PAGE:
I'm Just Too Busy

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I'm Just Too Busy

Peter Vogel            
 
A few weeks ago I was a participant on a panel trying to answer questions about what being a consultant is like. Someone from the audience wanted to know how to handle the enormous workload that he was laboring under. I was about to launch into a long discussion about organization and time management when one of the other participants cut me off. "Raise your rates" was her response.
 
This was followed by a moment of profound silence -- at least on my part. When I started out as a consultant, my first assumption was that most of my time would be spent looking for work. In practice, I've had more work than I could really handle. My second assumption was that my current level of activity was a fluke and that it was only a matter of time before I ended up staring at the phone waiting for someone to call. What I heard at that panel was that my current situation was typical.
 
Of course, that was the situation back when I worked in the corporate world, too. All of the companies I worked for always had more work requested of the Systems department than we could possibly do. This led to the concept of "the backlog." The backlog was a list of all the things that the department had, in some sense of the word, committed to doing -- just not yet. At one company, the backlog for the department was several years in length. In other words, if we accepted no new requests (and all of our estimates were accurate), it would have taken three or four years for us to complete all the tasks we'd said that we might do. And, of course, our estimates were notorious for being too low.
 
This creates a certain amount of bad feeling among the department's customers. Customers have a constant feeling that the Systems department isn't working on "the right things" (that is, their request). People also tend to expect that items on the backlog will gradually move up the backlog until they reach the head of the list. Unfortunately, the Systems department is more like an emergency room than an assembly line. By the time some of the items on the backlog got to the head of the line, other, more important projects had appeared.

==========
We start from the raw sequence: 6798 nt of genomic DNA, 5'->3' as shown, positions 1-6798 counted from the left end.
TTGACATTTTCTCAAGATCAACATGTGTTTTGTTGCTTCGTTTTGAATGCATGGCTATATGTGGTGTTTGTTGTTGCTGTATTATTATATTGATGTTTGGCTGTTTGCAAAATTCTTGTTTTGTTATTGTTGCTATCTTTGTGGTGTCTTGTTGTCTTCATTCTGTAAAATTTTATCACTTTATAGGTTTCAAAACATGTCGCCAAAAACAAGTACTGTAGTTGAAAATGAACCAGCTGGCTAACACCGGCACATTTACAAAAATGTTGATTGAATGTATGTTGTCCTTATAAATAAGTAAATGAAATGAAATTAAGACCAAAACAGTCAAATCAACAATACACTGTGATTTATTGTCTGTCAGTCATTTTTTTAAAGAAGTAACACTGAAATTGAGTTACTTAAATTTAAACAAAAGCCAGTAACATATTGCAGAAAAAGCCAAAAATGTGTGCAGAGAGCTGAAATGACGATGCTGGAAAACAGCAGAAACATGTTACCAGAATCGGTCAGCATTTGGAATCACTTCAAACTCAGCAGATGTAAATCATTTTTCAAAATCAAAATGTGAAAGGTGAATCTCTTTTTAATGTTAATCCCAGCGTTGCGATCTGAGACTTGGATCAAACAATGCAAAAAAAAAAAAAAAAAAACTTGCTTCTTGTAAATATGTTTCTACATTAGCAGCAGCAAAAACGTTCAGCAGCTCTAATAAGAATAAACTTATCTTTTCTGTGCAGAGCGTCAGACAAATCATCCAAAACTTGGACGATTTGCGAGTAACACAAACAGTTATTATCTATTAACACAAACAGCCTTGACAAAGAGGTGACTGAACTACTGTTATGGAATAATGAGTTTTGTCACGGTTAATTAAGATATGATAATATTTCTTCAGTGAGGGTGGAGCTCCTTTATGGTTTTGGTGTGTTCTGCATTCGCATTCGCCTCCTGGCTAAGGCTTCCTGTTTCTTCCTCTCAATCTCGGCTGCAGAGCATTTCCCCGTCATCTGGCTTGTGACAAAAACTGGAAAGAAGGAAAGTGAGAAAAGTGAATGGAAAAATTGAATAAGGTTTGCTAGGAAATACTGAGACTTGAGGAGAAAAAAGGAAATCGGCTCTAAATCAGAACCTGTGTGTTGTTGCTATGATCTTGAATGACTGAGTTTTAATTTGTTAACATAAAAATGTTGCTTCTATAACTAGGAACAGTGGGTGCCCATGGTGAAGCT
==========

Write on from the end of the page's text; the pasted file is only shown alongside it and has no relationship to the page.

One of my bosses had an interesting way of handling this problem: Once a month, he locked all the other department heads into a room and wouldn't let them out until they decided what the Systems department should work on next month. A lot of political horse-trading went on in that room and, to a certain extent, we'd promote our own agenda through estimates and assessments. But, by and large, the process eliminated a lot of complaints about whether or not we were working on "the right things."
 
When I supervised a Systems department, I wouldn't let the backlog get longer than four months. My feeling was that by the end of that time, things would have changed so much that anything not yet done wasn't ever going to get done. At our monthly reviews, we crossed off the things we'd done and added the things we were going to do. If the powers that be wanted to force something onto the list that would take us out past four months, something else had to come off.
 
I wonder now if there wasn't a simpler mechanism: Just raise our rates. Even if it didn't lower the number of requests we were getting, it might have put some more money into the department budget. On the other hand, raising our chargeback rates might have tempted the other departments to go and hire some outside con-sultants to do their systems work.
 
You know, now that I think about it, that doesn't seem like such a bad idea anymore.